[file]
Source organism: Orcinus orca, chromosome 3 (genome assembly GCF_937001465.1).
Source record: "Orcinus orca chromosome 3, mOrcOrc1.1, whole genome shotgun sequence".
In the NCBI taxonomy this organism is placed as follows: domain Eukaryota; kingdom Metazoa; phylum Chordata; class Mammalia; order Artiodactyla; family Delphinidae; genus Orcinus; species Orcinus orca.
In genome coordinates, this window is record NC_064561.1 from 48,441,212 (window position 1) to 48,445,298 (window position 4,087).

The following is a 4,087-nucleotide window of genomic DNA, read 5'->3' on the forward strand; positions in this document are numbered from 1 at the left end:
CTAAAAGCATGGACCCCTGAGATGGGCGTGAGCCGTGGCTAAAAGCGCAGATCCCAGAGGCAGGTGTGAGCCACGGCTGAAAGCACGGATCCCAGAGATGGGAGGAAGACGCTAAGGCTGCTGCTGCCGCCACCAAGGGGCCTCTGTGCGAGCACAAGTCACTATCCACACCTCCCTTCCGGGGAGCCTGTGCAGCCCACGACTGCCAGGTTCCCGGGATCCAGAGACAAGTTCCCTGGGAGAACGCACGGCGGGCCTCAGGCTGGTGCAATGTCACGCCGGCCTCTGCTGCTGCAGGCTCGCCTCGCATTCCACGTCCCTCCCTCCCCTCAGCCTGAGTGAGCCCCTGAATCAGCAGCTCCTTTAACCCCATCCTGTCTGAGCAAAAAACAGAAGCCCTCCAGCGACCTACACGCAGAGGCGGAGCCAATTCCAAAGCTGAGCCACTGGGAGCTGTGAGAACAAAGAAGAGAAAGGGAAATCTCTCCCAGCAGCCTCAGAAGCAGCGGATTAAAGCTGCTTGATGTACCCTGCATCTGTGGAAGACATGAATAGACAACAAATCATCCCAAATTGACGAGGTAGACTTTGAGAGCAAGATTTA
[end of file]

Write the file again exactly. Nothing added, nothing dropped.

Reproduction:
Source organism: Orcinus orca, chromosome 3 (genome assembly GCF_937001465.1).
Source record: "Orcinus orca chromosome 3, mOrcOrc1.1, whole genome shotgun sequence".
In the NCBI taxonomy this organism is placed as follows: domain Eukaryota; kingdom Metazoa; phylum Chordata; class Mammalia; order Artiodactyla; family Delphinidae; genus Orcinus; species Orcinus orca.
In genome coordinates, this window is record NC_064561.1 from 48,441,212 (window position 1) to 48,445,298 (window position 4,087).

The following is a 4,087-nucleotide window of genomic DNA, read 5'->3' on the forward strand; positions in this document are numbered from 1 at the left end:
CTAAAAGCATGGACCCCTGAGATGGGCGTGAGCCGTGGCTAAAAGCGCAGATCCCAGAGGCAGGTGTGAGCCACGGCTGAAAGCACGGATCCCAGAGATGGGAGGAAGACGCTAAGGCTGCTGCTGCCGCCACCAAGGGGCCTCTGTGCGAGCACAAGTCACTATCCACACCTCCCTTCCGGGGAGCCTGTGCAGCCCACGACTGCCAGGTTCCCGGGATCCAGAGACAAGTTCCCTGGGAGAACGCACGGCGGGCCTCAGGCTGGTGCAATGTCACGCCGGCCTCTGCTGCTGCAGGCTCGCCTCGCATTCCACGTCCCTCCCTCCCCTCAGCCTGAGTGAGCCCCTGAATCAGCAGCTCCTTTAACCCCATCCTGTCTGAGCAAAAAACAGAAGCCCTCCAGCGACCTACACGCAGAGGCGGAGCCAATTCCAAAGCTGAGCCACTGGGAGCTGTGAGAACAAAGAAGAGAAAGGGAAATCTCTCCCAGCAGCCTCAGAAGCAGCGGATTAAAGCTGCTTGATGTACCCTGCATCTGTGGAAGACATGAATAGACAACAAATCATCCCAAATTGACGAGGTAGACTTTGAGAGCAAGATTTA